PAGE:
Philosophy of Action

In Dean Moyar (ed.), The Oxford Handbook of Hegel. New York, NY, USA: pp. 475-495 (2017)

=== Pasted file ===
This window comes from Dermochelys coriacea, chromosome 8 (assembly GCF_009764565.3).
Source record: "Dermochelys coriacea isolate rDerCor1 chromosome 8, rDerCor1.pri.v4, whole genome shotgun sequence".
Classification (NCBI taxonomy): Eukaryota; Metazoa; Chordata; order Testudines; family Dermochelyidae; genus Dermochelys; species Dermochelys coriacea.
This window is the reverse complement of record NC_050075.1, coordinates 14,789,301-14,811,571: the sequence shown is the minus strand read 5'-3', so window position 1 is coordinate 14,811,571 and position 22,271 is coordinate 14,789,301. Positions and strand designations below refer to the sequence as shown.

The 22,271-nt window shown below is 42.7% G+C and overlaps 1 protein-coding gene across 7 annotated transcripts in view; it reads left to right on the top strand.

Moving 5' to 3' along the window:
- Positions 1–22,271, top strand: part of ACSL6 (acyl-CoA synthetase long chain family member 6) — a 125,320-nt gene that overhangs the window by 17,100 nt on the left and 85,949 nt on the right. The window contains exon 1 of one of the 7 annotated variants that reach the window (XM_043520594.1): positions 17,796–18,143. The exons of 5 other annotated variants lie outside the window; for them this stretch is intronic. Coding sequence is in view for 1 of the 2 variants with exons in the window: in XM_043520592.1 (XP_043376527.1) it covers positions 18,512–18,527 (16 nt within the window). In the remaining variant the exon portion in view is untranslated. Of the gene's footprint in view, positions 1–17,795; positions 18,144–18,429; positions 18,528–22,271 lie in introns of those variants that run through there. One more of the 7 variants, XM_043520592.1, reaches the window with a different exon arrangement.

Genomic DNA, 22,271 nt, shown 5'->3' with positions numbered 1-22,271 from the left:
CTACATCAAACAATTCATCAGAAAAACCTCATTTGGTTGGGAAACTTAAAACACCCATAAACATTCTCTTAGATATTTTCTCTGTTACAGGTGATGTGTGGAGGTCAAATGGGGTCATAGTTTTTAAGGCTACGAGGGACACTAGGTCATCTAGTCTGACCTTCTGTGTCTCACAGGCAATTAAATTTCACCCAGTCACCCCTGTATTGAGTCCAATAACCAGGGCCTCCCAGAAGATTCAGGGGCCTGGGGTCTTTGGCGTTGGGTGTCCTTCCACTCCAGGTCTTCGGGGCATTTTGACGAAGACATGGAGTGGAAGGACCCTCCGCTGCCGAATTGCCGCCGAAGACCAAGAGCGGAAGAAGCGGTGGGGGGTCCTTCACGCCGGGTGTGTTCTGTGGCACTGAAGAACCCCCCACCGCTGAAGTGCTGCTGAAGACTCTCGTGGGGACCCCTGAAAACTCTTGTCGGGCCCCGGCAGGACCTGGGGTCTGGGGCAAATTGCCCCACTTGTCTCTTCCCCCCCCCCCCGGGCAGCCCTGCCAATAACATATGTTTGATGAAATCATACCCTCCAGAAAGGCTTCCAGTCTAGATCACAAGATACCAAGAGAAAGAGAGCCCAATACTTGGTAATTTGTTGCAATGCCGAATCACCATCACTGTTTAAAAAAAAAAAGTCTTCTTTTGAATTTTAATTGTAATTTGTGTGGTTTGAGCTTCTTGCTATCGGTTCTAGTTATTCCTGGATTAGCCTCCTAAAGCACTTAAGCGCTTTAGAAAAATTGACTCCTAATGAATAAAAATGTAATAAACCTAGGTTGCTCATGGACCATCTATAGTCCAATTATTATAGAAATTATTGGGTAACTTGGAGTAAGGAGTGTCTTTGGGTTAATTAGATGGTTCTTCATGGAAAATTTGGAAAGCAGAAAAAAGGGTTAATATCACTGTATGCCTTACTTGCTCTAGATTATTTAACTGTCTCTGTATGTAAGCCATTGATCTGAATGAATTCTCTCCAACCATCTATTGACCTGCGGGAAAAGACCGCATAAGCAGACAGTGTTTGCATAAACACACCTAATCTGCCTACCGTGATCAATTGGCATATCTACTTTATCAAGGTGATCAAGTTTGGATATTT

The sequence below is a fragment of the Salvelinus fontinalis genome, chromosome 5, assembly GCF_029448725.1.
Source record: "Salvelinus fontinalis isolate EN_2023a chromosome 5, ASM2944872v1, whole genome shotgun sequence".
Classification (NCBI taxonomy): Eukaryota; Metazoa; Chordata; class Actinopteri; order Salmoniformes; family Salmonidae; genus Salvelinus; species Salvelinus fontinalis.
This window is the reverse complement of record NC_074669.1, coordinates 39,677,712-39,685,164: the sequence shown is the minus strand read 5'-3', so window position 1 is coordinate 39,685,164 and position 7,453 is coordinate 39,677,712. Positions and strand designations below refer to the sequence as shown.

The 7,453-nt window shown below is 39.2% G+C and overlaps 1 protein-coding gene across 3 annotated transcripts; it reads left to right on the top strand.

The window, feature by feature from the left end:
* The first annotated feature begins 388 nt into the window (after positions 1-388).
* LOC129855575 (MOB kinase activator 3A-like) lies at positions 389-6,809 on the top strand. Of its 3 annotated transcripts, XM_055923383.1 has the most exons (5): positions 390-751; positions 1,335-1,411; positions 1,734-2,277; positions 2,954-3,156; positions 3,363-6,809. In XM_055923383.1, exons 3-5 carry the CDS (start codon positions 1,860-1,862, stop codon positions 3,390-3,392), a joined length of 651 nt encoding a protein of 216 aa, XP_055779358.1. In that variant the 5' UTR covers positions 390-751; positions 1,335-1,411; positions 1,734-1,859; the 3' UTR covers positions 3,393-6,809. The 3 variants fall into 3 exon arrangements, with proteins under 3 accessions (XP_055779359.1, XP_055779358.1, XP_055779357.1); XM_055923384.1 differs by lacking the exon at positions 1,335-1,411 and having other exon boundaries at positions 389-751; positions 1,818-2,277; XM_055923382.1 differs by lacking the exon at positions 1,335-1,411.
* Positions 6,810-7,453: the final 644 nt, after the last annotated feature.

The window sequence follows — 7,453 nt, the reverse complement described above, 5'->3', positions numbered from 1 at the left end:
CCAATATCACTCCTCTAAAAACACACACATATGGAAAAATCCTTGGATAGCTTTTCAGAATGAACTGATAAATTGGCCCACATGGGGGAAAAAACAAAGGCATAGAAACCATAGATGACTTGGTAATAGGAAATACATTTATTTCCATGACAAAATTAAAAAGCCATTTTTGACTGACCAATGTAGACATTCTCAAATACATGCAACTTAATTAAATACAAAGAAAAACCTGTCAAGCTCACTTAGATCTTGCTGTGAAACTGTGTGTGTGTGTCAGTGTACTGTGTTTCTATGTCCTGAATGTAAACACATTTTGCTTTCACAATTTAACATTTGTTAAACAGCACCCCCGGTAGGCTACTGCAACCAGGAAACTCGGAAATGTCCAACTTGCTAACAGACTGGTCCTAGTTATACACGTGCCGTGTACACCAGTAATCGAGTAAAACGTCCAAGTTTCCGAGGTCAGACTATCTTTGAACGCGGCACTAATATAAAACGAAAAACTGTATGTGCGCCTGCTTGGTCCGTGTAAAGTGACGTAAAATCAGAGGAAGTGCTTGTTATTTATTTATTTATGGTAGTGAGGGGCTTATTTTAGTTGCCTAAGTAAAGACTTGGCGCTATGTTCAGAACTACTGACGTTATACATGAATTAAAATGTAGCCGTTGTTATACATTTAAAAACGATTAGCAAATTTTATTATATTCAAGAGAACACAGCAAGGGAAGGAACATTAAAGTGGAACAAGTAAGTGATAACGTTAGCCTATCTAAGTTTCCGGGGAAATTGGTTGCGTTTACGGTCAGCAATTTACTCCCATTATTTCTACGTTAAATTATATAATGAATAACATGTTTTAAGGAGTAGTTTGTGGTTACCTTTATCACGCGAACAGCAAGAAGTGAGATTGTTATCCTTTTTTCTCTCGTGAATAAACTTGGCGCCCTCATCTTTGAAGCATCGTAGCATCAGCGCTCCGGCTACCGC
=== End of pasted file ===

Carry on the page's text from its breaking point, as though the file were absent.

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There are a number of questions, the answers to which define specific theoretical approaches to Hegel’s philosophy of action. To begin with, does Hegel attempt to give a theory of free will that responds to the naturalistic skepticism so prevalent in the history of modern philosophy? Though some scholars hold that he is interested in providing such a theory, perhaps the majority view is that Hegel instead socializes his conception of the will such that the traditional naturalistic worries are no longer germane.1 A second question is: does Hegel have a theory of action as such that competes with those found in the history of modern philosophy and more particularly in the Anglophone literature from the mid-20th century onwards? Though perhaps the majority view is that Hegel does have such a theory of action, it is commonly held to be independent of any commitments to a conception of free will, and to take a form radically different from the other offerings in the literature in virtue of introducing and essentially retrospective rather than prospective relation between the agent and her action.
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